Visit curbed amid tensions in northeast region, where he was due to hold summit talks with his Indian counterpart.
Japanese Prime Minister Shinzo Abe cancelled a visit to India, the Indian foreign ministry said on Friday, amid tensions in the northeast region, where he was due to hold summit talks with counterpart Narendra Modi.
Two people were killed in Assam state on Thursday when police opened fire on mobs torching buildings and attacking railway stations in protest at new citizenship rules signed into law on Thursday.
Modi had planned to host Abe in Assam beginning Sunday as part of a campaign to move high-profile diplomatic events outside Delhi to showcase India's diversity.
"With reference to the proposed visit of Japanese PM @AbeShinzo to India, both sides have decided to defer the visit to a mutually convenient date in the near future," Indian foreign ministry spokesman Raveesh Kumar said in a tweet.
On Friday, clashes erupted between students and Indian police in the capital city of New Delhi over a contentious new citizenship law.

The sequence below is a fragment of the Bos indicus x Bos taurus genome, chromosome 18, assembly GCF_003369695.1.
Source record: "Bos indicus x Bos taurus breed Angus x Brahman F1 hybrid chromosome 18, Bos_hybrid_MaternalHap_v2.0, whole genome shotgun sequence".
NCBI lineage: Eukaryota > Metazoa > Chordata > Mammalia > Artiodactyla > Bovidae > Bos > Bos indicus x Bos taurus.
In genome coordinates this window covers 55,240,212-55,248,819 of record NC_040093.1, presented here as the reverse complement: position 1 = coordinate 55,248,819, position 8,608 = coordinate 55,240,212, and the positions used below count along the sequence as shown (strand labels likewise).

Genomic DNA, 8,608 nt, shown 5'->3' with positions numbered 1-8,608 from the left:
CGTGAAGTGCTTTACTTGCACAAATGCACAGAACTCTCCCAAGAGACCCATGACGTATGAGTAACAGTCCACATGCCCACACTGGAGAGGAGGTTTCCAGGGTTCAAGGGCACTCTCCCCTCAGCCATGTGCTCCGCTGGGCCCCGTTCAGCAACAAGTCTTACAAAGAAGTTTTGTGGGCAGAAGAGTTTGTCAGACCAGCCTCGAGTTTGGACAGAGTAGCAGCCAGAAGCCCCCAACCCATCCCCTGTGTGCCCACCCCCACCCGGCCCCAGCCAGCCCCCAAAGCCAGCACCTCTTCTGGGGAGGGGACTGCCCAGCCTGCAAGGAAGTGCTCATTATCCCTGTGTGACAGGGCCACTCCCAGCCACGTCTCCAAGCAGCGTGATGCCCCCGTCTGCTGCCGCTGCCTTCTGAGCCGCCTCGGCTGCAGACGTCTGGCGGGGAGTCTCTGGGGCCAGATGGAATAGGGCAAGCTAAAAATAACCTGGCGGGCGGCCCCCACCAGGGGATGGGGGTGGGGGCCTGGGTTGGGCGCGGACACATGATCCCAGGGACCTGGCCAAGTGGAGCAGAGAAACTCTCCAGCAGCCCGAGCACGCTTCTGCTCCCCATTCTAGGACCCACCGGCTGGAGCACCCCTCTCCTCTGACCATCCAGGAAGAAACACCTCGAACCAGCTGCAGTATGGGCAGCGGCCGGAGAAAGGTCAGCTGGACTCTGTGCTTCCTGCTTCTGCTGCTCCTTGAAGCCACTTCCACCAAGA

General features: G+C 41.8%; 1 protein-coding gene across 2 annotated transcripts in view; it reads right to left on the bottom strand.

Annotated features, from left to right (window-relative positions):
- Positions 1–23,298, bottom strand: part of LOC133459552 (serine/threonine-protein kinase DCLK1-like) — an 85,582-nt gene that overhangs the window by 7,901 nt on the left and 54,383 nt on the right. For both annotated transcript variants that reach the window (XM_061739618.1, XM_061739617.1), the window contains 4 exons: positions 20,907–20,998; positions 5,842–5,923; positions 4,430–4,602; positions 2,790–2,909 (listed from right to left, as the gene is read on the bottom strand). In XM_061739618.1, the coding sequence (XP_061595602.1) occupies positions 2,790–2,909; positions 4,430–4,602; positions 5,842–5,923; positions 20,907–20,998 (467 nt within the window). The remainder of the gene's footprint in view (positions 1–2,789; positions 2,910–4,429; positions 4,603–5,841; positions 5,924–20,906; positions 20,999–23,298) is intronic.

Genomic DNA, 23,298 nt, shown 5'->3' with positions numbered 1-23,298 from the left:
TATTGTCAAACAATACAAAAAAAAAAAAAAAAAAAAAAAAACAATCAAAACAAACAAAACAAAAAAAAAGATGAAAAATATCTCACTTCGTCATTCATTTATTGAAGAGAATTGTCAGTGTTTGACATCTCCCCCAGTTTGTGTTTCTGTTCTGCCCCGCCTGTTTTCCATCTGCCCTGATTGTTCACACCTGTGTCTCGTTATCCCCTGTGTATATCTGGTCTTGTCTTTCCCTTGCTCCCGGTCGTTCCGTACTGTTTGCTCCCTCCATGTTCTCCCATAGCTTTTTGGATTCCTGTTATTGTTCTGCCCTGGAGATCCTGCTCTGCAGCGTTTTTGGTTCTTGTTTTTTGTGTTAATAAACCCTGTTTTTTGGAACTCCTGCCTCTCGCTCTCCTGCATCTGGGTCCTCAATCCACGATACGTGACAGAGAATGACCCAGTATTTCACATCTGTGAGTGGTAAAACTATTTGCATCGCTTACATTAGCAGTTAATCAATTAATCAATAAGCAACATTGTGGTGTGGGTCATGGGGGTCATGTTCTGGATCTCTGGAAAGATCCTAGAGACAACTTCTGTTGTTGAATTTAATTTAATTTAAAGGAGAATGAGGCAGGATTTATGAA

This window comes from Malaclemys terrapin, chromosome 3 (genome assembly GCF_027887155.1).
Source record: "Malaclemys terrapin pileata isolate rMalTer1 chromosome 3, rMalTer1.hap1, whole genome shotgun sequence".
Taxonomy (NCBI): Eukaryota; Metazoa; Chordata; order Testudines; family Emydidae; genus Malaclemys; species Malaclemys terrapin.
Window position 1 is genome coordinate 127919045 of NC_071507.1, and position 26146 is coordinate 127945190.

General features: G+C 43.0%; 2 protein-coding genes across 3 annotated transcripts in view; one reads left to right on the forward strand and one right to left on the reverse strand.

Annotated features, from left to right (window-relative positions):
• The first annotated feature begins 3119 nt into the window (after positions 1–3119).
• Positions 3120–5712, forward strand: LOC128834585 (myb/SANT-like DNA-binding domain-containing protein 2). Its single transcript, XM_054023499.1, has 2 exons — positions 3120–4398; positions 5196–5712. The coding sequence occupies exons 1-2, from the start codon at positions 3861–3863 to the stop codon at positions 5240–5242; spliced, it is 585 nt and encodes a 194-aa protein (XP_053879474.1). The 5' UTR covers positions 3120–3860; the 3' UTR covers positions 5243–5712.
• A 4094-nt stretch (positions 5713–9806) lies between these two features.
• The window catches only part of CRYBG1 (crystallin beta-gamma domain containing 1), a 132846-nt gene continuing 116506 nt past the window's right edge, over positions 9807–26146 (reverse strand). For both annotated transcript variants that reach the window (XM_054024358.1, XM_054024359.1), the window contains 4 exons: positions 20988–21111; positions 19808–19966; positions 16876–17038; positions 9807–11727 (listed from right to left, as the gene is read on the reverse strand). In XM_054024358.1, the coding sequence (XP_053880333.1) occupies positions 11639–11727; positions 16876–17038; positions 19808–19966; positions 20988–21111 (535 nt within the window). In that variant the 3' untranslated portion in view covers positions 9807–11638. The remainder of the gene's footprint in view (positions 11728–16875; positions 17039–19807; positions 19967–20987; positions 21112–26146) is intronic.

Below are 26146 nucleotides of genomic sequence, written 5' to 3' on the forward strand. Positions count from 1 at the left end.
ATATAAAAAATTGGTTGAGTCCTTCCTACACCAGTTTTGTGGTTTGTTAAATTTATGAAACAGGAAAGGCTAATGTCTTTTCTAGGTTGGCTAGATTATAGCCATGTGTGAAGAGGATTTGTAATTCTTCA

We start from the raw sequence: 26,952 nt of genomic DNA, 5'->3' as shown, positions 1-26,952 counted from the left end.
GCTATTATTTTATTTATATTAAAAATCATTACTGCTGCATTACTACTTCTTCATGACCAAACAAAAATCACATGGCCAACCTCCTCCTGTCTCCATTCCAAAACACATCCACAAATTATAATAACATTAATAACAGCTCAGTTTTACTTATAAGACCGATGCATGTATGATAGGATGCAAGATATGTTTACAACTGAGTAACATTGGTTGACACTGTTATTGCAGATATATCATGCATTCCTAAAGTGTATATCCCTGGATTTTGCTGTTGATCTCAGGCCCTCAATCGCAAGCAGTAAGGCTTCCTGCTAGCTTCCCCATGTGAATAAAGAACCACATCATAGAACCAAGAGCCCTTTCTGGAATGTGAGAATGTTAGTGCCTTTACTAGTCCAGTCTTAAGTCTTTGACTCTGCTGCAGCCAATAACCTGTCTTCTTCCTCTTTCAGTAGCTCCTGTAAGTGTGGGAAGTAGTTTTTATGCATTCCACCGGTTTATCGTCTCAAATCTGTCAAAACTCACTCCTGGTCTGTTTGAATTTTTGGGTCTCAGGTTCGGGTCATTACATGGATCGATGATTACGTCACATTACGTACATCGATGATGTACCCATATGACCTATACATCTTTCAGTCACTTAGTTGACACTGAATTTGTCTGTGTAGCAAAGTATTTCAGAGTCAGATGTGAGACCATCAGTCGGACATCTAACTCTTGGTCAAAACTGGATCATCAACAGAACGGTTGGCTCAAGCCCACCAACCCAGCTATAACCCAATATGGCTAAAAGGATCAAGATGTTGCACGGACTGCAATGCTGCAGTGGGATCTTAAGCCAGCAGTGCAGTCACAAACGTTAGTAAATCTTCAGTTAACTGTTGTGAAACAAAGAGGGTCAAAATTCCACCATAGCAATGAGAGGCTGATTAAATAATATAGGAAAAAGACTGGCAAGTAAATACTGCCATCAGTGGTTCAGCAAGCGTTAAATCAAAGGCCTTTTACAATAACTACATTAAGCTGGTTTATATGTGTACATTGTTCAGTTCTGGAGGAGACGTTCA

Hundreds of students of Jamia Millia Islamia University protested against the new law, forcing the police to use tear gas and batons to disperse the crowd.
A divisive law
The new law lays out a path of Indian citizenship for six minority religious groups from the neighbouring countries of Bangladesh, Pakistan and Afghanistan.
Indian President Ram Nath Kovind gave his assent to the bill late on Thursday, signing it into law, an official statement said.
Critics of Modi's Hindu nationalist government say the bigger problem with the new law is that it is the first time India is using religion as a criterion for granting citizenship and that it excludes Muslims from its ambit.
The law seeks to grant Indian nationality to Buddhists, Christians, Hindus, Jains, Parsis and Sikhs who fled the three Muslim-majority neighbouring countries before 2015.
The Indian Union Muslim League party has petitioned the Supreme Court, saying the law was in conflict with the secular principles of India's constitution that guaranteed equality to all without any regard to religion.
No date has yet been set for the hearings.
The party said the law is "prima facie communal" and questioned the exclusion of minorities such as Rohingya Muslims who were just as persecuted as other faiths listed in the law.